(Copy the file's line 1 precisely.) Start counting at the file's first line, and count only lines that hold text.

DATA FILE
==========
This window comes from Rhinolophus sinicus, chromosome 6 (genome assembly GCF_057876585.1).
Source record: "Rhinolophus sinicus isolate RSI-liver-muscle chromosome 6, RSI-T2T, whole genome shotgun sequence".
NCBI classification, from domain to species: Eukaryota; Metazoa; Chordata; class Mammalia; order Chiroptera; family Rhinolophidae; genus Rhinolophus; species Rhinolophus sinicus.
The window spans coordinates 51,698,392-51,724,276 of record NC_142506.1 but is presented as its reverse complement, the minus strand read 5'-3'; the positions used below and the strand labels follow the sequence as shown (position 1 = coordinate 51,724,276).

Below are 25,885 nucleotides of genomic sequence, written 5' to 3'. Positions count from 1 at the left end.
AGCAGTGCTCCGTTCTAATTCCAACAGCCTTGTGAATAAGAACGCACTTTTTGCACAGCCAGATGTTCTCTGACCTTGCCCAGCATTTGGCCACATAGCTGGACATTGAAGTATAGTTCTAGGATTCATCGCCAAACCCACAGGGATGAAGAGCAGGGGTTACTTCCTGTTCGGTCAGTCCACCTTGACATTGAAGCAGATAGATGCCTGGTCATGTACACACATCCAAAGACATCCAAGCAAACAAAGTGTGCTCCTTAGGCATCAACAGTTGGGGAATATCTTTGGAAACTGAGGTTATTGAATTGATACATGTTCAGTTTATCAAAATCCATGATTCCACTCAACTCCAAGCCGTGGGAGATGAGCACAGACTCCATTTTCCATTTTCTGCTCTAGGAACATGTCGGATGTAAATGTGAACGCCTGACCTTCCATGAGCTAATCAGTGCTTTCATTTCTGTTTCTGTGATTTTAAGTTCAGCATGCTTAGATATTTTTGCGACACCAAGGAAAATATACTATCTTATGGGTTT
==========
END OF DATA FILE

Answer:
This window comes from Rhinolophus sinicus, chromosome 6 (genome assembly GCF_057876585.1).